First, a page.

Cuchulainn Meets His Son
Irish and Celtic myths and legends, Irish folklore and Irish fairy tales from the Ulster Cycle
Cuchulainn Meets His Son
They say the fury of a storm in a high tempest has nothing on the fury of a woman scorned, and few women have ever felt quite so scorned as Aoife the warrior-queen after she found out that her lover Cúchulainn had married another woman, Emer! She had borne a son for him, but in her wrath she decided to turn the child against him.
She spoke not a word of this to Connla, which was the boy's name, but trained him well in all the arts of a warrior. She sent him to Scathach also, that he would become Cúchulainn's equal in war, and when the ring his father had given her fit his thumb, she sent him away to Ireland.
But first she put on him three geases, or magical forbiddings. The first was that he should never turn back from his journey. The second was that he should never back down from a fight, but tackle all comers, and the third was that he should never, under any circumstances, tell anyone his name.
Proudly the young man set off to meet his father, armoured in fine mail and a broad shield, and his ship landed near Baile's Strand. It so happened that King Conchobar and his men were nearby at the time, and they spotted this warrior's approach. Admiring his poise from a distance, King Conchobar sent a messenger to ask his name.
Well, the messenger came back with the news that the lad refused to speak his name, no matter what the custom was! King Conchobar was enraged and asked whether any in his host would defend the King's honour, at which Conall Cearnach stood up and gravely declared that he'd teach the boy a lesson.
Striding to the beach, he challenged Connla and told him that there was no need for a fight, but fight they would if he refused to tell his name.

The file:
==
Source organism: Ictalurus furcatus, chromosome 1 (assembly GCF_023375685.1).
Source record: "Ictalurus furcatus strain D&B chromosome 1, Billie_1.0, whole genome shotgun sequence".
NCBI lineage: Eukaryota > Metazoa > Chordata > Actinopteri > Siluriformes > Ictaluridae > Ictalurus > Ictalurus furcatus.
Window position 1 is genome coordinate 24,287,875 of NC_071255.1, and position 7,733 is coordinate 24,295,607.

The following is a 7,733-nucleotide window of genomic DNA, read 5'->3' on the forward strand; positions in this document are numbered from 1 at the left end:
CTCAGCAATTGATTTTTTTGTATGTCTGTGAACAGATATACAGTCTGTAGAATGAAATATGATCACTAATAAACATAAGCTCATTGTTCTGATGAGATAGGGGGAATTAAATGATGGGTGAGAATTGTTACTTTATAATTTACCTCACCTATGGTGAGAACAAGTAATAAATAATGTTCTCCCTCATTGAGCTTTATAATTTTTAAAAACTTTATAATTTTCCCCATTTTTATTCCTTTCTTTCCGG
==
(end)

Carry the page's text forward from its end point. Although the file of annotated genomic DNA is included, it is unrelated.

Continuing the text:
“Then fight we must!” said Connla, and fight they did. By the end of it Conall it was who lay bleeding into the sand, and so his reputation passed to Connla. King Conchobar was nonplussed and decided to play his strongest hand, sending for Cúchulainn, who came as quick as the wind.
Like the King, Cúchulainn was impressed by the young man's stance and bearing, and even more so when he heard that Conall had fallen by his hand, but when he demanded to know the lad's name, he was told the same story and more – that Connla was under a geas never to speak his own name when asked.
Although he understood now, Cúchulainn had no choice but to fight for the King's honour, and they did battle as few battles had ever been fought! Blow for blow, strike for strike Connla matched him, up and down as though he fought his own mirror image. As this continued, the hero-light began to shine from Cúchulainn's head, and at last Connla knew who he must be.
Turning aside his spear thrust at the last moment, he shouted that he was Cúchulainn's son Connla, but too late, for the deadly Gae Bolg - javelin of a thousand barbs - had pierced him and destroyed him in every part and joint.
Even with the battle-spasm still on him, Cúchulainn cradled his dying son in his arms, and they both cursed Aoife. After his son died, his fury grew to greater heights than ever before, and he smote trees like reeds into splinters and boulders like apples into dust and rubble.
Then he began to threaten the assembled host of the King for he was gripped by the furies, so Cathbad the druid cast a spell on him to make him think the waves of the ocean were attacking warriors, and he strove with them from the waxing of the moon to the waxing of the moon until he collapsed from exhaustion.
As for Aoife, when she heard the end of the tale that she had begun, she wept bitter tears till the end of her days, reaping now at last the full fruits of wrath and vengeance, knowing she had lost her son and Cúchulainn both forever. And isn't it a pity more people don't learn from her lesson.
Baile's Strand is close to the spot marked on the map below if you care to visit!
We now have an amazing Patreon page as well, where you can listen to the many myths and legends on the Emerald Isle! Exclusive to our Patreon, you can now hear stories of ancient Ireland, folklore and fairy tales and more, all professionally narrated. It's at times like these that it's most important to support artists and creative people whose income might be reduced, so if you'd like to support the work that goes into Emerald Isle, the Patreon can be found here: https://www.patreon.com/emeraldisle
Further Tales from the Ulster Cycle
It was a warm and balmy summer's night, heavy with the fragrances of heather and honeysuckle, when Aengus, son of Dagda, awoke to find a beautiful young woman approaching him where he had slept. He was immediately taken with her grace and elegance, and his heart yearned for her, but when he tried to speak, she vanished! He stayed in his bed ... [more]